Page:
5 minutes with Thandiswa Mazwai

Thandiswa Mazwai
Image: Veli Nhlapo

You said that A Letter to Azania will be different from your other shows because it will be a much more intimate performance.

Why did you decide to do that?

I felt like because it’s happening in a contained space, there is a certain intimacy that can only be generated from small spaces. The idea of Azania has been a thread throughout my career, in all my work. I don’t think there is an album I have made that doesn’t mention Azania somehow.

Why did you think of doing it now then?

I don’t know if there is a reason. I’ve had these words scribbled in my journal from like five years ago, just like ... a letter to Azania. There is a conversation I want to have about this Azanian dream.

Which songs can we expect you to perform at the concert?

Why don’t you just come? [Laughter]

Do you have a ritual that you follow just before a big performance?

When I’m going to have any performance I have to get myself mentally ready for the spiritual stuff that can happen on stage. So I don’t know if that’s necessarily a ritual but it’s something I’m very, very aware of it. Right before the show, I get extremely nervous, so I usually just kinda block myself up and silence everything around me.

One wouldn’t say that you are nervous before a performance…

[Laughter] There is this thing when you are becoming a traditional doctor, it’s called, Ukuvuma ukufa. You agree to die. Which means, when you finally ready [to accept your ancestral calling], you shed your old self and you suddenly die; and you agree to now build a new self. So I feel like every time I go on stage, ndivuma ukufa. I’m like okay I get I’m going to die tonight, but I agree to it. I have to surrender myself to it, because anything can happen. I have to surrender myself to whatever might happen.

Which South African up-and-coming artist are you most excited about right now?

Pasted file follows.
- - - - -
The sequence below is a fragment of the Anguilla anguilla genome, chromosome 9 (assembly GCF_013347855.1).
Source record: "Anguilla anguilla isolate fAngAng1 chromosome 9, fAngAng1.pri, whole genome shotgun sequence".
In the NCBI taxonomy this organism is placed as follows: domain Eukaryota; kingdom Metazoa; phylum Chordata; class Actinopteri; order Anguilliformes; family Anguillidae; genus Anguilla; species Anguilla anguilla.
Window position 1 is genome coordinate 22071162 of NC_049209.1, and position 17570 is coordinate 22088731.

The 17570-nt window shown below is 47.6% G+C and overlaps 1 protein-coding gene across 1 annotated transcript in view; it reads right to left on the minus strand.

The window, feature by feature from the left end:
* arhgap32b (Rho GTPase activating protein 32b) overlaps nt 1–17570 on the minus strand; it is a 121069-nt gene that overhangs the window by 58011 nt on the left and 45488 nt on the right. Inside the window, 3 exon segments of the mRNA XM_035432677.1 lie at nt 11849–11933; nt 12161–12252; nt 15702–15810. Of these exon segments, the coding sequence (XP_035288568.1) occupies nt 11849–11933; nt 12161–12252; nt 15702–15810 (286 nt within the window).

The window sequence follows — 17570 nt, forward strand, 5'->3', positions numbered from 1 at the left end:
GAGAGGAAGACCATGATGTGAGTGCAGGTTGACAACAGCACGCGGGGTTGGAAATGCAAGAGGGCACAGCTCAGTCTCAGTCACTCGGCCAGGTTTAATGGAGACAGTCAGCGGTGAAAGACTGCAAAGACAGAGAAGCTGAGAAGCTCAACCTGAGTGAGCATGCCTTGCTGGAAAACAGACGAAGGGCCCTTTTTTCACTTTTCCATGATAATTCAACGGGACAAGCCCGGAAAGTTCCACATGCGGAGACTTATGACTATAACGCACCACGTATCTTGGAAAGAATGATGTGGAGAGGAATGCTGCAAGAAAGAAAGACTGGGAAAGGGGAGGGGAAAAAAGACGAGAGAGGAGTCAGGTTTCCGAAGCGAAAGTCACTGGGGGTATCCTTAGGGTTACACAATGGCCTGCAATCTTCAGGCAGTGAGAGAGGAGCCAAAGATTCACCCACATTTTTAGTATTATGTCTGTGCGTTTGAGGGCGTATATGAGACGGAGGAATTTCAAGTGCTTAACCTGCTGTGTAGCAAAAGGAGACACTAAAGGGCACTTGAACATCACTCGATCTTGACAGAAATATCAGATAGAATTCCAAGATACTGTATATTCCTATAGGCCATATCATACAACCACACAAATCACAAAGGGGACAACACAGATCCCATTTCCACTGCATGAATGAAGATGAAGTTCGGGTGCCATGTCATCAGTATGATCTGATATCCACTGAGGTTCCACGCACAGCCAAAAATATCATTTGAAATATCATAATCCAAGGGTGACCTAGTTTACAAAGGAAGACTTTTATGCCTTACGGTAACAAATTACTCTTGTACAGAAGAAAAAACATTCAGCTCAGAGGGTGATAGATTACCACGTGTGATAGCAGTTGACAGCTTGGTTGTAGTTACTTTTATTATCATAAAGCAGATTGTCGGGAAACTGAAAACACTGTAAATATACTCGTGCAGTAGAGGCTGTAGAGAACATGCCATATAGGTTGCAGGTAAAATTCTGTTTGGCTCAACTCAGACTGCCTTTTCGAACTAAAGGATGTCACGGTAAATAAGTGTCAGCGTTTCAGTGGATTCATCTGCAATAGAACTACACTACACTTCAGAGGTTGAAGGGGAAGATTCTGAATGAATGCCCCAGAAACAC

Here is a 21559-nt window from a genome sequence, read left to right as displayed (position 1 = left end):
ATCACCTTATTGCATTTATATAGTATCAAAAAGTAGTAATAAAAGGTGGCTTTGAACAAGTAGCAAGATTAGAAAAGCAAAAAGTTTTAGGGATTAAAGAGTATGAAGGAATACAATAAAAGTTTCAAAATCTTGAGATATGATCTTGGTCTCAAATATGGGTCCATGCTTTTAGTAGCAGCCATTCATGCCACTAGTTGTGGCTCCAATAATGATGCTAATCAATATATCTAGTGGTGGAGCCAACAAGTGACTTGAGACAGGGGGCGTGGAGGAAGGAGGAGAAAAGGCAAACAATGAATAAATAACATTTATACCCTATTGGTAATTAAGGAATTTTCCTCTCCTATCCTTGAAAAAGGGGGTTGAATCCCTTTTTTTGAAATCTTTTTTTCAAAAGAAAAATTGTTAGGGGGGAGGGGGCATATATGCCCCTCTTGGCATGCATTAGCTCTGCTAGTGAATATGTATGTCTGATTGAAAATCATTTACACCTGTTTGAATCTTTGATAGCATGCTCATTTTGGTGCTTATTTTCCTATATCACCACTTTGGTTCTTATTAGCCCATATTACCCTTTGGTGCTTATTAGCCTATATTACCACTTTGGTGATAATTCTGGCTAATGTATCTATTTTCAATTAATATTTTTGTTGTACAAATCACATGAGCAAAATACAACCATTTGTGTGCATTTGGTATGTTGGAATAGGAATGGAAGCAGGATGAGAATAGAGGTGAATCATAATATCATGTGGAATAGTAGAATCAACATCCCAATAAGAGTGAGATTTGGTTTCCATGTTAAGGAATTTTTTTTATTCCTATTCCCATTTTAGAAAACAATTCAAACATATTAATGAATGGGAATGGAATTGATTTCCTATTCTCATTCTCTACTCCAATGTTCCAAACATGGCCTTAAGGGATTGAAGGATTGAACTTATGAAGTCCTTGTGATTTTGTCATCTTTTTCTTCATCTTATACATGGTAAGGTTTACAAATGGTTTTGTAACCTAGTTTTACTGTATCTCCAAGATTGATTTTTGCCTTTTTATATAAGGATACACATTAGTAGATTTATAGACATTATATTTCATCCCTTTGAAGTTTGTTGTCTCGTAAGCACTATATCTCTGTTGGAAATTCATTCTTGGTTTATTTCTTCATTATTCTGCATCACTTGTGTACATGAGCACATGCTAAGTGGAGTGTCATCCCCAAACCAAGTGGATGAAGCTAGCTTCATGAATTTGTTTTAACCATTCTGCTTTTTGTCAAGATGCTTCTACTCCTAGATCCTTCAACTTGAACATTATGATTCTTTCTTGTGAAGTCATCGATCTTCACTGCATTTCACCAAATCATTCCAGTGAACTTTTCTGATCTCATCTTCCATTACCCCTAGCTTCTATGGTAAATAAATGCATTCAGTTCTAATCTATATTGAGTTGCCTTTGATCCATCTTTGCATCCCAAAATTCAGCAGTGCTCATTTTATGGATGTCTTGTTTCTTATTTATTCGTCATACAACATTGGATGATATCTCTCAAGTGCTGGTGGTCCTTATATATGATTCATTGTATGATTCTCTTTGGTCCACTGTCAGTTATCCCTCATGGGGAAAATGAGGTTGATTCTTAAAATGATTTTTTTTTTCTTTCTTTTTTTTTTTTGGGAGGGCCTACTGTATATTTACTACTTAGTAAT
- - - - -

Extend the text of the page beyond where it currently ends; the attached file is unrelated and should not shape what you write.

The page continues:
I have a naughty streak. I like the naughty kids. I Like Moonchild, Faka and Nakhane. There are lots of bands that I love that are still up-and-coming and others that have blown up, like Urban Village.

Yeah I have seen you and Nakhane talking via social media….

Yeah…I have a bit of a crush on that guy… [Laughter]…He is too much…. [More laughter]

And is there a musician, anywhere in the world, that you would still like to collaborate with?

I would still love to collaborate with Grace Jones and Salif Keita. I would still love to collaborate with those hip hop cats, so I could do a proper hip hop album.

2018 saw you reunite with your old band mates. When can we expect the release the album?

The album is going to come out in March.

What about your next solo project?

I’m trying to convince Me'Shell NdegéOcello to come and work with me. She is amazing and I would love to work with her. I’m trying to convince her like listen, let’s make an album, you and I.

Good luck. I’d love to hear what that collaboration would be like.

I think it might be magic actually. And for the past few years now I’ve been saying that I am working on an erotic album. Just a little bit of a sexually charged album….

Well, I guess Ingoma showed us that you have the ability to do [such an album] people will love…

[Laughter] I might do a full album. Just because people are so strange about sexuality and I think once you are an adult, then you should be able to talk about it. It’s actually a very powerful part of being human. It’s a powerful creative energy and it’s a restorative action when there’s consent.

Where is the best place to collect your thoughts if you need time out from everything?

Ultimately you realise that peace is not a geographical location, but a spiritual one. If I’m looking for any kind of peace I have to find it in the quiet of my own self. It has to be a daily exercise of taking back my power, of exercising my peace. So it’s not a place I go to.

And where is your favourite holiday destination?

I have many favourite holiday destinations. It’s tough. I love West Africa. I love Jamaica. I go to Jamaica all the time. I love New York. I go to New York all the time. But I love finding myself in a little village somewhere. I would say that my favourite travel experience was going to Mali, just because there is so much history there. It’s thousands of years of history.

What would you want your fans to remember you for?

I was reading somewhere and somebody said ‘we all live in the hopes of becoming a memory’. We just all live in the hope of not being forgotten; so as long as they remember me I’m fine. Whatever they remember doesn’t matter.

  • Mazwai will present A Letter to Azania at the Lyric Theatre in Johannesburg on Saturday.
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